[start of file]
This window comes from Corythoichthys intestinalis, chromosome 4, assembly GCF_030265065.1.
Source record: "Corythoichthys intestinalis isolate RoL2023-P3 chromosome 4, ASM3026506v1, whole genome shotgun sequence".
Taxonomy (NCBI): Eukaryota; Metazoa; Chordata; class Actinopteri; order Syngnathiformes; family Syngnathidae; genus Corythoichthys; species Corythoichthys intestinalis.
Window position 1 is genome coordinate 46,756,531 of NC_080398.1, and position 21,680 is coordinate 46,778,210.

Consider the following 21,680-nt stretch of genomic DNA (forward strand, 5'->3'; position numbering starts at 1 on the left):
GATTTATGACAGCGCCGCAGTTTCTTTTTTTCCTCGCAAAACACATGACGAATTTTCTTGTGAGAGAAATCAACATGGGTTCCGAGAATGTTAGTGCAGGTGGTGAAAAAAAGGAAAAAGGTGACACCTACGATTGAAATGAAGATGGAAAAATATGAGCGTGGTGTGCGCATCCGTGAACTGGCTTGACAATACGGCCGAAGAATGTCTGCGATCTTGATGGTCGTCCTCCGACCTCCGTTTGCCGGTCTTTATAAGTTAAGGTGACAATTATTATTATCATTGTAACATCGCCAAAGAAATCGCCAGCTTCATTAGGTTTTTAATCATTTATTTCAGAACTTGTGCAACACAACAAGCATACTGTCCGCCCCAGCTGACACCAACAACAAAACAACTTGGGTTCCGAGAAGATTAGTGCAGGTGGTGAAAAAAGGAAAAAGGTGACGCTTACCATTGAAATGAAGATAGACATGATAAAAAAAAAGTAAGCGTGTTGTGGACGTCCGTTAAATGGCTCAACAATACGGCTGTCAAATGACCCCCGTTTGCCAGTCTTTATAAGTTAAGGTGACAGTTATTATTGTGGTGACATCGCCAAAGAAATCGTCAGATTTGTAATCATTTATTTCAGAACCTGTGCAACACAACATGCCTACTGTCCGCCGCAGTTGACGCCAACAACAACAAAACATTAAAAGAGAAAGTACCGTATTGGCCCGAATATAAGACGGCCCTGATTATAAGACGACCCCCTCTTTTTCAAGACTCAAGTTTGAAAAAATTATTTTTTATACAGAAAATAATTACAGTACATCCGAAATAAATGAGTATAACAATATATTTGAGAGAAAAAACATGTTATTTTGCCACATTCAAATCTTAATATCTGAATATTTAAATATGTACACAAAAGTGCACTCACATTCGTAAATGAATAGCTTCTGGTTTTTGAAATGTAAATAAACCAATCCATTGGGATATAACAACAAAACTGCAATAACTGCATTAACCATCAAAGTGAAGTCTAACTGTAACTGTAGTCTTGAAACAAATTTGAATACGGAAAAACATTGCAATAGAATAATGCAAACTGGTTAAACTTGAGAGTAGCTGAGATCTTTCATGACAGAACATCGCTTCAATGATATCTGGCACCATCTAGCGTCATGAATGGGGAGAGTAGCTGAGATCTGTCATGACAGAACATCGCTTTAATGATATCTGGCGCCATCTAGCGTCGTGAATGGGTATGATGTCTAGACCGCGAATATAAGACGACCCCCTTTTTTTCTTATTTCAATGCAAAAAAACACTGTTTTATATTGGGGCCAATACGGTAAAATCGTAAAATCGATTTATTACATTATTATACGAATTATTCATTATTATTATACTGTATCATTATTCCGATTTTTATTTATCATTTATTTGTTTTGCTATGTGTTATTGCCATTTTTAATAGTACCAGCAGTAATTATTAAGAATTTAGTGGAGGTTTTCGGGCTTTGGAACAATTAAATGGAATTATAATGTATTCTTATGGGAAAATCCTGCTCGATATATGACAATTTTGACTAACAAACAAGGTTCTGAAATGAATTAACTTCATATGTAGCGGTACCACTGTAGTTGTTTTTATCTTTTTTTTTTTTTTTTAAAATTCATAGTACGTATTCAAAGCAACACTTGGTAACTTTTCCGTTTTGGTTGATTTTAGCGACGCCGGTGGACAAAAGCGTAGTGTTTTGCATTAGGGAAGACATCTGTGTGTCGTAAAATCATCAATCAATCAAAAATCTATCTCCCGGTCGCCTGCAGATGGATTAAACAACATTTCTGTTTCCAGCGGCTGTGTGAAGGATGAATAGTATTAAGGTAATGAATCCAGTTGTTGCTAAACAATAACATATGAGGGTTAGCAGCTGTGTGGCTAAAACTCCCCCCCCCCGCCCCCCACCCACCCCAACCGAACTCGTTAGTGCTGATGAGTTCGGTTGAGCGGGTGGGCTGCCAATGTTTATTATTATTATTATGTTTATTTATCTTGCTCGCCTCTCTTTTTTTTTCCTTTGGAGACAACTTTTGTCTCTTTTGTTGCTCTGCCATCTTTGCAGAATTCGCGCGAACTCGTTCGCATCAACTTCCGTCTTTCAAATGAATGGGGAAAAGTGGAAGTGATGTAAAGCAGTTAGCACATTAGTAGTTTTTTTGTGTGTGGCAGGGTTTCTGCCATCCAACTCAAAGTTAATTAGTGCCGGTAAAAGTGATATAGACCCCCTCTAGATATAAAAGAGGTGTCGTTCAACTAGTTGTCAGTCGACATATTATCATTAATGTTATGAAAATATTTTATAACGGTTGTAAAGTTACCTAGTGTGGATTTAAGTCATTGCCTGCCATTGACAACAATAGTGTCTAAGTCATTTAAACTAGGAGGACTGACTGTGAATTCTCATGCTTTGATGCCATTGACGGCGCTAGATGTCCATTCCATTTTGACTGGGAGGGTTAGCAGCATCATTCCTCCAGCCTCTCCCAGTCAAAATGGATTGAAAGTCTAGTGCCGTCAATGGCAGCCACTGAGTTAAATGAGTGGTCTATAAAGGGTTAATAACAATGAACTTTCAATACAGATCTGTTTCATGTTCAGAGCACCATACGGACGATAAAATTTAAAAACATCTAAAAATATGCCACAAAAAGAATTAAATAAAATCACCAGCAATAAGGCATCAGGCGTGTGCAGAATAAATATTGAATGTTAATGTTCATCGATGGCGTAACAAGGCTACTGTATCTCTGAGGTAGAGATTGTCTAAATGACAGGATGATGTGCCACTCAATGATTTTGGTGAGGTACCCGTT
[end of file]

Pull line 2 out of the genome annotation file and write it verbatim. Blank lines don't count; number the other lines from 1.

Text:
Source record: "Corythoichthys intestinalis isolate RoL2023-P3 chromosome 4, ASM3026506v1, whole genome shotgun sequence".